FLASH FICTION! A week ago, at the Fremont CWC, we had a flash fiction exercise with the first line:

As I came out of the coffee shop, there he was again. The stocky grey-haired man. Was he following me?

And below is what I wrote. (I edited and added a little after the exercise.)

Did he have a death wish, like those pervy paparazzi whose telephoto lenses keep zooming in on my butt whenever the slightest breeze brushes my red cape aside? There were still those who tried zooming in on my super-bosom. Usually one growl from me and they retreated, fearful of a telephoto suppository.

No. He did not look the type. He wore a plain grey suit. White shirt. Grey tie. Grey eyes. He was older, but healthy-looking. He walked like a retired linebacker, firmly but gently stomping toward me.

Was he a supervillain? If so, he was certainly not stealthy. And against me, the mightiest of the superheroes, or should I say superheroine, he’d need a lot of muscle. His hands were thick, callused, nails cracked. Many decades of manual labor in those hands. Reminded me of growing up, and meeting the farmers who never ever seemed to stop working. I was still getting used to being a superheroine, getting the call to come to the rescue butting into my life. Remembering the farmers helped me put things into perspective, helped me see what real labor was. Sort of. I STILL hated having to leave half an iced mocha and an early draft of my next graphic novel to go punch out those annoying members of the super man-up club, GOD I hate those guys, most rudely stupidly macho morons ever!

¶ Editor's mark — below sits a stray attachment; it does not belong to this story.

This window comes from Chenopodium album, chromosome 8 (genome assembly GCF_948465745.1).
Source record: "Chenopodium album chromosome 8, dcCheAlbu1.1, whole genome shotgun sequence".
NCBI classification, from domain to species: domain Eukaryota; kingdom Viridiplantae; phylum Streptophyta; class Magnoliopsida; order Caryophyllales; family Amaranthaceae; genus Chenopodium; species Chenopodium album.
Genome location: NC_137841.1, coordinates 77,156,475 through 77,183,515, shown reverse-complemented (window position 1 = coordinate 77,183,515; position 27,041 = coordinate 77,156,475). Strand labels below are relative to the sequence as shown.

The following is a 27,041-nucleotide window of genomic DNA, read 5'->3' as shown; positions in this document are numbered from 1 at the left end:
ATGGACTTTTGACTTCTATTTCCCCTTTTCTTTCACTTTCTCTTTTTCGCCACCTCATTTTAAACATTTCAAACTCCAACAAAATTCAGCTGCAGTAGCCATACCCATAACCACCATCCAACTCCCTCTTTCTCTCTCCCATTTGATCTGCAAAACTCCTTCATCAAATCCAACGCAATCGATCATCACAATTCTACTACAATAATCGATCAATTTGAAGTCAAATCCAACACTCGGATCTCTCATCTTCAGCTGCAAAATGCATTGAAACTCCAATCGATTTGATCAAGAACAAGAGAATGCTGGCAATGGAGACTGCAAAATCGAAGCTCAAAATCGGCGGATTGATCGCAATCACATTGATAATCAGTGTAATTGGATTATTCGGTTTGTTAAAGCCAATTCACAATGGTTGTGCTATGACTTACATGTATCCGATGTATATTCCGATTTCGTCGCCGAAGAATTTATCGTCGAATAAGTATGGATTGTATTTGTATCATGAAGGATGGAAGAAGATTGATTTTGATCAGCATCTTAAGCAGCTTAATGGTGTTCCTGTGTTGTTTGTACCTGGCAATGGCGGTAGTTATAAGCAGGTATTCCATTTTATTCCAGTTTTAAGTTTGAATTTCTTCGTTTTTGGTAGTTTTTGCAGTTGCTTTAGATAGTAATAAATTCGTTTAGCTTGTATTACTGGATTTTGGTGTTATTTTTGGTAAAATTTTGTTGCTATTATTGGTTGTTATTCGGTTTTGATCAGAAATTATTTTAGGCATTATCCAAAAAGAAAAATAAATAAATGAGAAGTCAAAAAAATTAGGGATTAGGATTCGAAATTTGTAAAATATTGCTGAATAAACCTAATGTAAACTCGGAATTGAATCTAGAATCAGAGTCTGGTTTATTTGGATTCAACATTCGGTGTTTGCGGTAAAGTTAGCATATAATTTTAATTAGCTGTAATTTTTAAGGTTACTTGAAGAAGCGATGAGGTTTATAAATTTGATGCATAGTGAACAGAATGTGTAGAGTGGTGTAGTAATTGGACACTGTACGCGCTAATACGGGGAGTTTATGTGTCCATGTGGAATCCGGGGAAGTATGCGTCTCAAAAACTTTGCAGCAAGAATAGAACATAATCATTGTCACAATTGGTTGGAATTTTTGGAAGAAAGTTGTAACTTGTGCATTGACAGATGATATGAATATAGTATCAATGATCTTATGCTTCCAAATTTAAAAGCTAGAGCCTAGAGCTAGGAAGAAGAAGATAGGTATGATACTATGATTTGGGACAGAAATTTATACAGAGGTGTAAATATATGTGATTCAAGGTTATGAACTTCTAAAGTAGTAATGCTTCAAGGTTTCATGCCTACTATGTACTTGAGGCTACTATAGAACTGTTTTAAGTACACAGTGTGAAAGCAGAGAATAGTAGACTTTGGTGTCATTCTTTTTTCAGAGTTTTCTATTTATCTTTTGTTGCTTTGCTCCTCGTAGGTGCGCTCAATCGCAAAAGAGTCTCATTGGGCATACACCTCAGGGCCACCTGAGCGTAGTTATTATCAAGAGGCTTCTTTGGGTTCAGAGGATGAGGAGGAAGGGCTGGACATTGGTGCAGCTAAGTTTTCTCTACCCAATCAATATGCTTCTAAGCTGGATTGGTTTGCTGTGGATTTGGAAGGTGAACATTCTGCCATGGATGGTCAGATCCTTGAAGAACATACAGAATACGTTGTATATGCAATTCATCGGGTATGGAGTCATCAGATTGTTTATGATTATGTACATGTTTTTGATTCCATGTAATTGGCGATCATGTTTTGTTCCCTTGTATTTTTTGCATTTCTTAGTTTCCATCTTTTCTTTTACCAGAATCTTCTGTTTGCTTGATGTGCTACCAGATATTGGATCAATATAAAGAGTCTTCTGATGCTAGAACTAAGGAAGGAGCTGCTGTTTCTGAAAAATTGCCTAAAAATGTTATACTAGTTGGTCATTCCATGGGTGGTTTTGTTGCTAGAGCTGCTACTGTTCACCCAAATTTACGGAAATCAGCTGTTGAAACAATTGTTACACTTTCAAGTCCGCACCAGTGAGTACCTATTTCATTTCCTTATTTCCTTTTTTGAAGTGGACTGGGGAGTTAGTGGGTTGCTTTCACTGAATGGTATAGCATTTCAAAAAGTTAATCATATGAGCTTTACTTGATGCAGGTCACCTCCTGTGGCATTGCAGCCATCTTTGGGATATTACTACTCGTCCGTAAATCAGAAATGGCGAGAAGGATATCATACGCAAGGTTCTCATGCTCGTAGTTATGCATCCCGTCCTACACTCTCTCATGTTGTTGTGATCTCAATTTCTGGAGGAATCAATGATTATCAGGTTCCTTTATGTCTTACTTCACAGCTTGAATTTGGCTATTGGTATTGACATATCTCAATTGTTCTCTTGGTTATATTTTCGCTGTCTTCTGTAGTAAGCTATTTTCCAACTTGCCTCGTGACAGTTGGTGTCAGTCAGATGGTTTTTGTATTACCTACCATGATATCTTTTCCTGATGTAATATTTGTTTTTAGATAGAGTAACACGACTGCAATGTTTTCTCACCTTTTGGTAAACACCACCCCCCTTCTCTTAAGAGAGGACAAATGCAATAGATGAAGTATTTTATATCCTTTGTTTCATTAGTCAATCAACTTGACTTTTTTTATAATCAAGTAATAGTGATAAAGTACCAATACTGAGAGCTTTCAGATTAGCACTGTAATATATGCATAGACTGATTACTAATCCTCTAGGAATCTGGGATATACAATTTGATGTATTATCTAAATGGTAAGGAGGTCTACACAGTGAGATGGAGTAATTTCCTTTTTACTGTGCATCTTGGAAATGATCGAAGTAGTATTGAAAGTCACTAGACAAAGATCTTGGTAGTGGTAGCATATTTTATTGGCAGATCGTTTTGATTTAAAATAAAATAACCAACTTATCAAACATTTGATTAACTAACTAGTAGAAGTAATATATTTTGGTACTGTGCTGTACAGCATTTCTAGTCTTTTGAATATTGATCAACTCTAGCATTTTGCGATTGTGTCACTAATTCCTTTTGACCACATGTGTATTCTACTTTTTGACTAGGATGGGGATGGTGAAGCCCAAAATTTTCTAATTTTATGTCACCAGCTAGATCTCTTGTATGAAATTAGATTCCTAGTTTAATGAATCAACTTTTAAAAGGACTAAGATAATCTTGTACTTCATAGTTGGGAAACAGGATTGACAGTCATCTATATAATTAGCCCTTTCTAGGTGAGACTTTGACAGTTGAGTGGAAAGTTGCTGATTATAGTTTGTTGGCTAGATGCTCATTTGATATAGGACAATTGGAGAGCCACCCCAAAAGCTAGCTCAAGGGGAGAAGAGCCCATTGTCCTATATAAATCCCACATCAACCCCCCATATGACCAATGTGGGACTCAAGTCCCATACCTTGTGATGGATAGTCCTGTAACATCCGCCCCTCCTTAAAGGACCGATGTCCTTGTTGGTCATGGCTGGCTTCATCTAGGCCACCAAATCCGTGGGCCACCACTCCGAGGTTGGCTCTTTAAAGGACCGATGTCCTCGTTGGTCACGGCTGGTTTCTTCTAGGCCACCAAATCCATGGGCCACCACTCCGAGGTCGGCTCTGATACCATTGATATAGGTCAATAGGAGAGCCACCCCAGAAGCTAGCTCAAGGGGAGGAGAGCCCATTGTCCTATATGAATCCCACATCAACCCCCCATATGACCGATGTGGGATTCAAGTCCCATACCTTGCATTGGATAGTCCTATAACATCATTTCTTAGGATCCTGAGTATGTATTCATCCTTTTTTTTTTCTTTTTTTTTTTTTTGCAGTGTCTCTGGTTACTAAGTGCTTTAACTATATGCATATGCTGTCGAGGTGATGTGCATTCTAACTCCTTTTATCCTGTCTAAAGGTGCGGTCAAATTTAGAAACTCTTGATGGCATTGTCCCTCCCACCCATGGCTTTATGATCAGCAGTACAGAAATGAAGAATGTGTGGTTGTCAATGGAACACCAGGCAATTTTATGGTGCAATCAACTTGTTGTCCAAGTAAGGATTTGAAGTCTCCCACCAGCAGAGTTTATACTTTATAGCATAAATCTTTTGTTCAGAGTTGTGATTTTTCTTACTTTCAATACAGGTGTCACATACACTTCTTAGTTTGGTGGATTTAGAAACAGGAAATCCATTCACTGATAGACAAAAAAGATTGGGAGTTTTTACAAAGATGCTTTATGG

But this guy. He stared at me. But he did not ogle me. And he came closer, closer. And I set my e-bracelet to call Cal the Intellectual just in case. And he stopped in front of me.

“Are you Miss Holly Hansson?” He rolled his Rs with a thick accent from some ancient slavic country. And really, I was in my blue supersuit and red cape. My cape and my long blonde hair were blowing in the wind. He must not watch the news very often.

“Yes,” I said.

He reached into his jacket. I remembered Michael Corleone protecting his (God)father with the same exact motion. I tensed, but remembered I was bulletproof.

He pulled out a graphic novel. “My granddaughter in the old country. She vants your autograph.”

“Certainly, I’d love to.” Ah, another fangirl. I’d have to give him my card so she could contact Kittygirl and maybe join my fanclub. Kittygirl loved to meet new fans. Even if she could only email them.

I opened the book, usually I signed the inside front cover. Then I noticed that I would not be the first person to scribble in this book. All the word balloons had writing near them. He must have translated the entire story into his native tongue. The penmanship was strong, legible, all capital letters. He’d even translated the sound effects words. A dog bark was BOFF instead of WOOF.

I took another look at his hands. They had a constant, slight tremor. Every joint was swollen. Arthritis. Advanced. I turned through the hundreds of pages of the graphic novel. Every last word, translated. Every. last. painful. word. I looked into his deep, grey eyes set in a weather wrinkled face.

He smiled, very apologetic. “Sorry I had to vrite in your book. My granddaughter does not know English.”

I gently held his hand. “You should be the one wearing the cape here.”

He chuckled. “Me? In da clingy supersuit? Dat vould look silly!”